The first performance of Webster’s The White Devil, in 1612 by the Queen’s Men at the Red Bull in Clerkenwell, was not an obvious success. In the preface to the play’s text, published later the same year, Webster praised the acting of the Queen’s Men, particularly that of his friend Richard Perkins (specifying that ‘the worth of his action did crown both the beginning and end’), and yet damned the production’s audience, venue, and season (J. Russell Brown, 1996: 1). Whilst he labelled the 1612 audience ‘ignorant asses’, Webster condemned the Red Bull as too ‘open and black’ for his play, being performed at ‘so dull a time of winter’ (D. Gunby, 1995: 12).
Despite this unsatisfactory opening, however, later productions of The White Devil achieved considerable success. By 1631 it had been revived by Queen Henrietta’s Men at the Phoenix in Drury Lane, and by 1672 its text had been reprinted three times. A Restoration revival by the King’s Company under Killigrew in 1661 proved particularly successful. Whilst the diarist Samuel Pepys proclaimed, ‘Methinks a very poor play’, having seen it on the 2nd October that year, he went back to see it just two days later, and performances of the production continued at intervals until 1682 (J. Russell Brown, 1996: 24) . It was said at this time to be ‘acted but now and then; yet being well performed [was] very satisfactory to the Town’ (J. Russell Brown, 1996: 24).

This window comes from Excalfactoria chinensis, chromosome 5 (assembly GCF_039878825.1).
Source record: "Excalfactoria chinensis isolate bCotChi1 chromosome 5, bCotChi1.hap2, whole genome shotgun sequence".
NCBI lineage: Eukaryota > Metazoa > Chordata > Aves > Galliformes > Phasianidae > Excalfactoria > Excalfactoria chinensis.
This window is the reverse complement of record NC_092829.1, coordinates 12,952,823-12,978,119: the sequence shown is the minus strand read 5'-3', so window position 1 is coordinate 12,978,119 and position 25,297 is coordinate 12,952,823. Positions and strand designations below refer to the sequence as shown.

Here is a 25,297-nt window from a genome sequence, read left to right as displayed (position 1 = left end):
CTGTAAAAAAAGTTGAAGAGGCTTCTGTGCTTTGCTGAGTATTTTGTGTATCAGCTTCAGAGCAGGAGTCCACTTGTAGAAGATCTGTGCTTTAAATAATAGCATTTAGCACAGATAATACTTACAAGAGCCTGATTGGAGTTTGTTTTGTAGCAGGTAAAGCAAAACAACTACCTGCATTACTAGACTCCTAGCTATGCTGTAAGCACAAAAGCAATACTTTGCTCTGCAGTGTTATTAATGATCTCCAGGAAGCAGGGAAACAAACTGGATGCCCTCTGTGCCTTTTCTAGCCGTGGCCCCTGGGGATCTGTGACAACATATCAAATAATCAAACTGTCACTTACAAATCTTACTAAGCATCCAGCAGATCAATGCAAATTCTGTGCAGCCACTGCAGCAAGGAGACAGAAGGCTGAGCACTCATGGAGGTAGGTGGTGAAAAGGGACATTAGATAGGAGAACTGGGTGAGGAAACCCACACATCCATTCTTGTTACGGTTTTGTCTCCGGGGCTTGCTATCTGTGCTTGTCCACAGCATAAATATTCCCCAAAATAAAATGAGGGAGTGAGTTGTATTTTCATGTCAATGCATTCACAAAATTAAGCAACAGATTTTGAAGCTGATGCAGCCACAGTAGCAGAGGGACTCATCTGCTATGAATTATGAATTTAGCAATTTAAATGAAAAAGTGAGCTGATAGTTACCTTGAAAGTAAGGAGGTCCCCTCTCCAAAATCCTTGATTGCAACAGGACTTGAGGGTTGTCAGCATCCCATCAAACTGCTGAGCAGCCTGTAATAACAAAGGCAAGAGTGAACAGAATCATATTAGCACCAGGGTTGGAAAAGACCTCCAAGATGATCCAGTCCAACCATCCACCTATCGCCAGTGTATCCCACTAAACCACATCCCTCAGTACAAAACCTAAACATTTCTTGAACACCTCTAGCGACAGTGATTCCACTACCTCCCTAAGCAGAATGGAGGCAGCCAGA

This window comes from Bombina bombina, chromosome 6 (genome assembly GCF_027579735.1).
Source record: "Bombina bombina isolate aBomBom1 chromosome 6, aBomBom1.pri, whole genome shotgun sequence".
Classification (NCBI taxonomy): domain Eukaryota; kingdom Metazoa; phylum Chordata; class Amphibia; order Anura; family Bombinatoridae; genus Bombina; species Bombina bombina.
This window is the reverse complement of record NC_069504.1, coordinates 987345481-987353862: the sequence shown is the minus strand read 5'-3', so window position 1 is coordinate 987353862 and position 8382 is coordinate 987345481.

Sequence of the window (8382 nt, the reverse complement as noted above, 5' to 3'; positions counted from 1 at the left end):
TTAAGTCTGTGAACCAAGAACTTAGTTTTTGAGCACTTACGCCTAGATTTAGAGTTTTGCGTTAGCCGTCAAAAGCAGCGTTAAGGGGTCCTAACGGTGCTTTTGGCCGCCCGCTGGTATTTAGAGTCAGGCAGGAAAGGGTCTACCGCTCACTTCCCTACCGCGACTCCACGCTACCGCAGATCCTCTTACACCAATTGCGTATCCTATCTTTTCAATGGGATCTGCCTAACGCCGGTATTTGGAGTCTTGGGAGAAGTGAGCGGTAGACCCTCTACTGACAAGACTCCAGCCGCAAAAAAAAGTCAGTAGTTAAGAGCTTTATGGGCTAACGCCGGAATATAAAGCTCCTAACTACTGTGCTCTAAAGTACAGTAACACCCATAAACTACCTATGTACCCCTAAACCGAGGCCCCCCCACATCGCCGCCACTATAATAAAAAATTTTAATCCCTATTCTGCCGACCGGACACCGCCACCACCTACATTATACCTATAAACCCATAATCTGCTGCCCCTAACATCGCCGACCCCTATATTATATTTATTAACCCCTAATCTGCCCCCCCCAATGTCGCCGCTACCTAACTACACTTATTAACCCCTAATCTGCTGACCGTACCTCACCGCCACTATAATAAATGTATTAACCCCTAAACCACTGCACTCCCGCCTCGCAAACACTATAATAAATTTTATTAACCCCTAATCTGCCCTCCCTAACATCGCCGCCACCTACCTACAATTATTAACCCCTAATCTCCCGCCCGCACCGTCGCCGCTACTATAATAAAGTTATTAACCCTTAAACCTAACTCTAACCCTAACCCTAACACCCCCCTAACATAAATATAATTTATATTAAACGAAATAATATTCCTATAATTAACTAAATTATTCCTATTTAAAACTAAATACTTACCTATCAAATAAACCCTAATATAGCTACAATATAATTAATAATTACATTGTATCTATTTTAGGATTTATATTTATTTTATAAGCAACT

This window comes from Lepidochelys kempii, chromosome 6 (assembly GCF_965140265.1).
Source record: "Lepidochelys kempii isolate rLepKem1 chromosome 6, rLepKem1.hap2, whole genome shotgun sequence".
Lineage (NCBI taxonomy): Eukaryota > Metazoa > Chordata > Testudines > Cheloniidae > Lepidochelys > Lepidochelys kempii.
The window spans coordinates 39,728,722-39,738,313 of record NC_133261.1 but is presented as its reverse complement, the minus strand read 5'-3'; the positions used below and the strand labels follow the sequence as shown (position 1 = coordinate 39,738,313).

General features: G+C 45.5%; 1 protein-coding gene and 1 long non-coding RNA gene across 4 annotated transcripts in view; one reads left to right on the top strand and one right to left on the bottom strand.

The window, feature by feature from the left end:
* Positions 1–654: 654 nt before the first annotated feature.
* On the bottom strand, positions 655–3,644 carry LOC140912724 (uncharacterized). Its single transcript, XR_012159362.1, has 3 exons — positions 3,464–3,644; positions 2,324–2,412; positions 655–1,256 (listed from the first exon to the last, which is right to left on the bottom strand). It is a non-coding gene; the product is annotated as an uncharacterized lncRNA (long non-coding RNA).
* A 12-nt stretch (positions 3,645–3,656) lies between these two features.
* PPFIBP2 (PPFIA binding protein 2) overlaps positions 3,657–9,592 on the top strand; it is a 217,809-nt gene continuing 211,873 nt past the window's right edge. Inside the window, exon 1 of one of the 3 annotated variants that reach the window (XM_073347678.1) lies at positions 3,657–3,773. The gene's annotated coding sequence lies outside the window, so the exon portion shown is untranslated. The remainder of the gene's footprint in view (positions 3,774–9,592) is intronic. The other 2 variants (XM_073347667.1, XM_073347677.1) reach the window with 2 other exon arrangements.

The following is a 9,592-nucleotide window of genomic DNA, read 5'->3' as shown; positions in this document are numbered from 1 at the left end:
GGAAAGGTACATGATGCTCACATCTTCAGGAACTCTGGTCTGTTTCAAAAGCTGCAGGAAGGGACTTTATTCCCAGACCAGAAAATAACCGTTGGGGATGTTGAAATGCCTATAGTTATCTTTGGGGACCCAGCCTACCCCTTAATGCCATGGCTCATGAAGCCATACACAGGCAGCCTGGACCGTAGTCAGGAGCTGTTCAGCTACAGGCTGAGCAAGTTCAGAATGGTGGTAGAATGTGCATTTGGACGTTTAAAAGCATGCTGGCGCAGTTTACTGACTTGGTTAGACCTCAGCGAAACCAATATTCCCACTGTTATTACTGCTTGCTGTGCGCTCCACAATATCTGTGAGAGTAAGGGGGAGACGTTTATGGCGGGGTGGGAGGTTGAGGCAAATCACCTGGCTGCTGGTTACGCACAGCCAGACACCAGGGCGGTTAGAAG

The twentieth century saw numerous productions of the play. The White Devil reappeared in 1920, with a production by Cambridge University’s Marlowe Society, directed by J. T. Sheppard, later Provost of King’s College. It was then revived in a 1925 Renaissance Theatre Company production, performed at the New Scala in London on 11th October, and again on 27th March 1935 by The Phoenix Society at St Martin’s Theatre, London. The first purely commercial performance of the play since the seventeenth century, meanwhile, began on 6th March 1947 at London’s Duchess Theatre. This production, directed by Michael Benthall, with Margaret Rawlings as Vittoria and dancer Robert Helpmann as Flamineo, ran for four months. Numerous professional productions followed, including two productions by the National Theatre Company in 1969 and 1991, and by The Royal Shakespeare Company in 1996.
The White Devil continues to be revived in amateur productions despite financial difficulties (it being an expensive play to produce), particularly as the initiative of university dramatic societies (J. Russell Brown, 1996: 25). It has also, from 1948, been produced several times for radio.